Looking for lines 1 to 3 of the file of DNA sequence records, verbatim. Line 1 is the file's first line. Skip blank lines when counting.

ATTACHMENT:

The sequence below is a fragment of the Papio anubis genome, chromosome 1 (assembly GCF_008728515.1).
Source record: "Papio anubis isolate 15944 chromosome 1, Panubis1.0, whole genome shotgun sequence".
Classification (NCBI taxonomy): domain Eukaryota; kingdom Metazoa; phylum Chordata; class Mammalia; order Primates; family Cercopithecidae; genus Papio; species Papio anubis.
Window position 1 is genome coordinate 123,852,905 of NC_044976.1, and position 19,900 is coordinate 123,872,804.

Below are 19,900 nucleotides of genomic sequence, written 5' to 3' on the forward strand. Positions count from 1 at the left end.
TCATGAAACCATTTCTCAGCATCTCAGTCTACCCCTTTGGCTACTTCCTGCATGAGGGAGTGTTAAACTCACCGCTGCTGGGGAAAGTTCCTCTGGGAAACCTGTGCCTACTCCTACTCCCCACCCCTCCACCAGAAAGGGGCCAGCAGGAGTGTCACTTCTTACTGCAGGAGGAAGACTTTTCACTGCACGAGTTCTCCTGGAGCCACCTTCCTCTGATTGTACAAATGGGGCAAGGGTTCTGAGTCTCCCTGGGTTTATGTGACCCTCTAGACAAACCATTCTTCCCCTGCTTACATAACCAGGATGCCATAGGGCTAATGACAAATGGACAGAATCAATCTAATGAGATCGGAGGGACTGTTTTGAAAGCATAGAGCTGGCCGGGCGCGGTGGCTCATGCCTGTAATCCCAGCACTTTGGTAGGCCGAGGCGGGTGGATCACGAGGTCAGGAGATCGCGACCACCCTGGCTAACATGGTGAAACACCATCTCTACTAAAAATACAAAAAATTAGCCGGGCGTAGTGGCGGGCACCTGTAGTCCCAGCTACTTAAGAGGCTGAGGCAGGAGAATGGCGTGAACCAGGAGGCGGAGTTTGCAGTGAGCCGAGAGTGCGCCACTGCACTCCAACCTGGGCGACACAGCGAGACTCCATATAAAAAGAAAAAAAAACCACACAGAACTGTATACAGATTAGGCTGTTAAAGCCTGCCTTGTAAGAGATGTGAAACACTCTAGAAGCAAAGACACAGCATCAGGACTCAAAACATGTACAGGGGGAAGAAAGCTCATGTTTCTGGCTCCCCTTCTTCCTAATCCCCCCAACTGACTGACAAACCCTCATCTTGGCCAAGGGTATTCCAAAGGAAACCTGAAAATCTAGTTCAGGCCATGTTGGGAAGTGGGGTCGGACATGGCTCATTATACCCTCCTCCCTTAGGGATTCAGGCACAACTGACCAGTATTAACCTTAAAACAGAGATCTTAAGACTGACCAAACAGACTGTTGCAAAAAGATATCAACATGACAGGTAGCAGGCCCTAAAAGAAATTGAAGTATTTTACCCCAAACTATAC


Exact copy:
The sequence below is a fragment of the Papio anubis genome, chromosome 1 (assembly GCF_008728515.1).
Source record: "Papio anubis isolate 15944 chromosome 1, Panubis1.0, whole genome shotgun sequence".
Classification (NCBI taxonomy): domain Eukaryota; kingdom Metazoa; phylum Chordata; class Mammalia; order Primates; family Cercopithecidae; genus Papio; species Papio anubis.